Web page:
Telling the World The Advertising of Rhodesia · Jan 1, 1931 - Jan 1, 1931

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Telling the World: The Advertising of Rhodesia.

A Rhodesian in England last January bought a copy of "Punch" in which, on idly turning over the pages of advertisements, he came across a striking quarter page announcement dealing with his country. With astonishment (and, it is credibly stated, pride) he read about the Victoria Falls and Zimbabwe and he is reported to have said on returning to Rhodesia that he had never realised what an alluring story could be told about the varied attractions of the Colony.

This suggests that the time may be ripe for describing some of the efforts made last year by those interested in attracting tourists to the country from overseas.

With a speedy and efficient mailboat service to the Cape to provide an escape from the gloom and sickness associated with the English winter, there seemed to be every justification in setting out to "talk Rhodesia" to those at home who welcome a change and new experience. With that end in view, the months of December, January and February were selected as being the best in which to run the campaign.

'Punch," the Illustrated London News" and "Country Life" were chosen to carry the bulk of the advertising, three journals with large circulations, supported by people who might be expected to want to vary the yearly holiday with the bolder venture of a trip over the sea to South Africa. Thirteen quarter pages in "Punch", three half and three quarter pages in "Country Life," and the "Illustrated London News" were budgeted for.

The first job for those arranging the advertisements was to hit on a plan - a copy basis, as it is called - for the series. "Punch" is perhaps the most interesting example. The quarter page space across seemed to adapt itself very readily to a treatment such as is shown in the accompanying reproductions (photos). The attractive black and white native studies of a gifted artist in Salisbury were used with a frieze effect as a basis, under the caption "Why Not Travel Too," which appeared through the series of four. The little black and white figures moving across the page gave a note of humour and originality, and the impression made was a pleasing one according to a number of authoritative criticisms received. The "copy" in all four of the series was in the "Punch" vein; imaginative, and not too commercialised.

For the two "Illustrated London News" spaces - half and quarter page - the designers of the advertisements worked on a different plan. The advertisements were more precise and detailed as suits a journal of that nature. The half page advertising the Victoria Falls, and the unusual quarter page embodying a striking sketch of Rhodes' statue were both intended to have an imperial appeal, and this note is prominent in the "copy" and captions.

"Country Life," with its glossy art paper, gave scope for two unusual and original advertisements. The half page adverting the Victoria Falls is, perhaps, the most convincing of the series. The setting of the photograph, the size of the type and the use of white space (or, in other words, economy of wording) make a fine announcement. The quarter page dealing with the "Black Watch" - a pleasant adaption of another of the Salisbury artist's silhouette studies - looked well on the page, and the black figures stood out attractively.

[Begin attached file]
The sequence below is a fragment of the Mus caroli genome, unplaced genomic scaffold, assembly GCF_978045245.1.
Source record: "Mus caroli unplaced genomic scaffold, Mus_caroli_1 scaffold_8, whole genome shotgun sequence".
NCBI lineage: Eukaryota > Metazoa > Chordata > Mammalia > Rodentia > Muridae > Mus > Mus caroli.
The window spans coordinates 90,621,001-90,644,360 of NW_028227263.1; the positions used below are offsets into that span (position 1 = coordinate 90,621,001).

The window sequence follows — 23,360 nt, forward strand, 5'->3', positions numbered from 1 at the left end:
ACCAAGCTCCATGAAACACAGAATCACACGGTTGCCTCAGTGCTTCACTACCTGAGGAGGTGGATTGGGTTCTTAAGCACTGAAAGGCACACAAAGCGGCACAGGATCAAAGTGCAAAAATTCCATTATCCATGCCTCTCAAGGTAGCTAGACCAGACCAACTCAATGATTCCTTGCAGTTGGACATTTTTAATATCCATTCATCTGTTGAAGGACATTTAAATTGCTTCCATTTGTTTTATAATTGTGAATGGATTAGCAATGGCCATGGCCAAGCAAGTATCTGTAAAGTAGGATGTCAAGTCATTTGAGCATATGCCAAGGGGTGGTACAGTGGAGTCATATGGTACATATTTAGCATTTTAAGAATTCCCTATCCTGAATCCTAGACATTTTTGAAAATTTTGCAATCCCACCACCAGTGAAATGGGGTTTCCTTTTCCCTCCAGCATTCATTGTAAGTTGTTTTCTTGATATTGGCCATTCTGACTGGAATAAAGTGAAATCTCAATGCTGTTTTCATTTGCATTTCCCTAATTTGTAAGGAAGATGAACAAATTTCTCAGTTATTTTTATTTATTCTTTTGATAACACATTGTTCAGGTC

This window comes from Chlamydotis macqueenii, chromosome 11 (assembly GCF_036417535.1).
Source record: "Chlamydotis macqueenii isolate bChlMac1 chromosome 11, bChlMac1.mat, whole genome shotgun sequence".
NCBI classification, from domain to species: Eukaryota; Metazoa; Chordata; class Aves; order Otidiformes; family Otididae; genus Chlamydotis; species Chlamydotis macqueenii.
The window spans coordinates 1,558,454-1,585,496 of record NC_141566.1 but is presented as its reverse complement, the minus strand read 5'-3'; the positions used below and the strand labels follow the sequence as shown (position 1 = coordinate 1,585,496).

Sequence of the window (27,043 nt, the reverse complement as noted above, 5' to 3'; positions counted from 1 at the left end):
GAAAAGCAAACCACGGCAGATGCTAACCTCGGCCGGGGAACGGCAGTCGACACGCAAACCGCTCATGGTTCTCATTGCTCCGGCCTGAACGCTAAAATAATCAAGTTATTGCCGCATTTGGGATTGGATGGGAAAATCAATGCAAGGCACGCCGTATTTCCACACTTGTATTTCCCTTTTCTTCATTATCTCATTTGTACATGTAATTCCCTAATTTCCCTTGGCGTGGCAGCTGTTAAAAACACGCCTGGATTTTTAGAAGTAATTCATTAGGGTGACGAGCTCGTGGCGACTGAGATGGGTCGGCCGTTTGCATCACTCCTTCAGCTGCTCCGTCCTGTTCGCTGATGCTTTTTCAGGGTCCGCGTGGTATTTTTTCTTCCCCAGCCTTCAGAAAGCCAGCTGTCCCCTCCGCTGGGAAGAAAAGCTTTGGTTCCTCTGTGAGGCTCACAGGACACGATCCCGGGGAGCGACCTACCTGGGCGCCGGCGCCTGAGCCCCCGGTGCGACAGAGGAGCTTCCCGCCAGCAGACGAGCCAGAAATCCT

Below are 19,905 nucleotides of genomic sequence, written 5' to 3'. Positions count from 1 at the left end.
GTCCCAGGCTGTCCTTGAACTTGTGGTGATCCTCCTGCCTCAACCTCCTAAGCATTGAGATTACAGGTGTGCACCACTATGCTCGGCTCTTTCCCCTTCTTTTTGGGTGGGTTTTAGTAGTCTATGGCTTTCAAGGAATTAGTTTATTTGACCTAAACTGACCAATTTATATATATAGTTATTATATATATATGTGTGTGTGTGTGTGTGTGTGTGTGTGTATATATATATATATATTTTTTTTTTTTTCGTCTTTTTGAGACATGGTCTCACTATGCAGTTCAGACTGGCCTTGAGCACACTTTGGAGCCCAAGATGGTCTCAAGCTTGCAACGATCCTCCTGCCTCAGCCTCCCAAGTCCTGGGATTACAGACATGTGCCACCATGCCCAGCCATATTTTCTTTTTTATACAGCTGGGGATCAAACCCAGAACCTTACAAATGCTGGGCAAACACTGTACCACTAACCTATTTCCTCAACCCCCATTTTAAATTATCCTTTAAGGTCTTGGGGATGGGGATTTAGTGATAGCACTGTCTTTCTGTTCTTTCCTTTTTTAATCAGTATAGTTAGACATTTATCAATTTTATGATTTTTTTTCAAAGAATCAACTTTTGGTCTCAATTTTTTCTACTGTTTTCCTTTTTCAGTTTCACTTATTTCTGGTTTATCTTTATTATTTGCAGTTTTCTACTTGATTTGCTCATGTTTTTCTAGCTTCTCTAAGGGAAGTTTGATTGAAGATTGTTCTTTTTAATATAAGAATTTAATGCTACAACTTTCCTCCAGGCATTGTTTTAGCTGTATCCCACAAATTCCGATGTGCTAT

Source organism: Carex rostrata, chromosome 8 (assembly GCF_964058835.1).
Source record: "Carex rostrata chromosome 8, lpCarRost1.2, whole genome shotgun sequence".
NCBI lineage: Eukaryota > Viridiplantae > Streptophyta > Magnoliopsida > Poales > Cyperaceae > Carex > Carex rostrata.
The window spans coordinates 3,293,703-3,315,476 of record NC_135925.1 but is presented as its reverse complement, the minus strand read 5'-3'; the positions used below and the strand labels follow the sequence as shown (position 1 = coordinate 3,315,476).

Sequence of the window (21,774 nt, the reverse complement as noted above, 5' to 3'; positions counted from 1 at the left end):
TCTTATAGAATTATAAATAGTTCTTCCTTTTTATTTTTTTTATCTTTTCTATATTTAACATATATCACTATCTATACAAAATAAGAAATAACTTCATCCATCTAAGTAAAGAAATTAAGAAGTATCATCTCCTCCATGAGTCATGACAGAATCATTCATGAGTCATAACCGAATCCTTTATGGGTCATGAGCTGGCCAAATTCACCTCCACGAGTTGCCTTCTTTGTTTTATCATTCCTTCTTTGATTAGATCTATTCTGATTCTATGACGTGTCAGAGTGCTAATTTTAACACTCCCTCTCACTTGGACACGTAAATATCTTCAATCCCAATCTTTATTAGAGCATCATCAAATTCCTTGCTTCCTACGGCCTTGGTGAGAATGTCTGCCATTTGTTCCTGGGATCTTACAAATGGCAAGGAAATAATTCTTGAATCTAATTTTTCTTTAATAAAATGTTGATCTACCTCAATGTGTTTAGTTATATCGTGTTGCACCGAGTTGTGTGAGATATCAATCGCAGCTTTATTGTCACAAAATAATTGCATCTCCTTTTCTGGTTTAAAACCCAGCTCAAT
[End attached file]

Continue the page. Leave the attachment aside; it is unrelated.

This rough outline - and he reproductions on these pages - will give some idea of the efforts made last year to "blow the Rhodesian Trumpet." A new 1931 - 1932 campaign in the English press has already been planned, and those who have read this article may be interested to see this January what fresh ideas have been contrived to tempt the visitor from over the sea. A new and original treatment has been applied to a series of three half pages in the "Illustrated London News," the advertisements in which last year produced a number of enquires from all over the world. This series deals with the Falls, Zimbabwe and the Matopos. A different series of three appears in the "Punch," silhouettes of native life being again employed in this medium with a view to preserving the element of consistency which is such an important factor in advertising. These will appear in the Christmas holiday season and in January, together with a different advertisement on the front cover of one or two issues of "The Listener," the weekly organ of the British Broadcasting Corporation, which is achieving a wide and increasingly important circulation. The immediate object of these press advertisements is to make the prospective tourist write for booklets about the country, and a careful record of all such enquires, indicating the advertisement which produced the enquiry, is kept in the High Commissioner's Office in London. As regards the results, it does not of course follow that every enquirer books his or her passage, but on the other hand many tourists, who do not make the suggested enquiry, see and are influenced by the advertisements, and he general effect on Tourist Agencies is important. this of course involves a good deal of work in the production and keeping up to date of Travel Brochures and literature.

Another advance is being made this year in the direction of poster advertising. A campaign featuring a very striking poster is to be started shortly in the principal centres in the Union, and even in England, this winter, posters of the Falls and Zimbabwe will be seen on railway stations as wide apart as Sheffield and Norwich, Dundee and Peterboro.

Extracted from the Rhodesian Annual -Xmas 1931.
ORAFs thanks the relevant owners/producers for the use of such materials - No monetary gain is intended or gained - for sharing purposes only.

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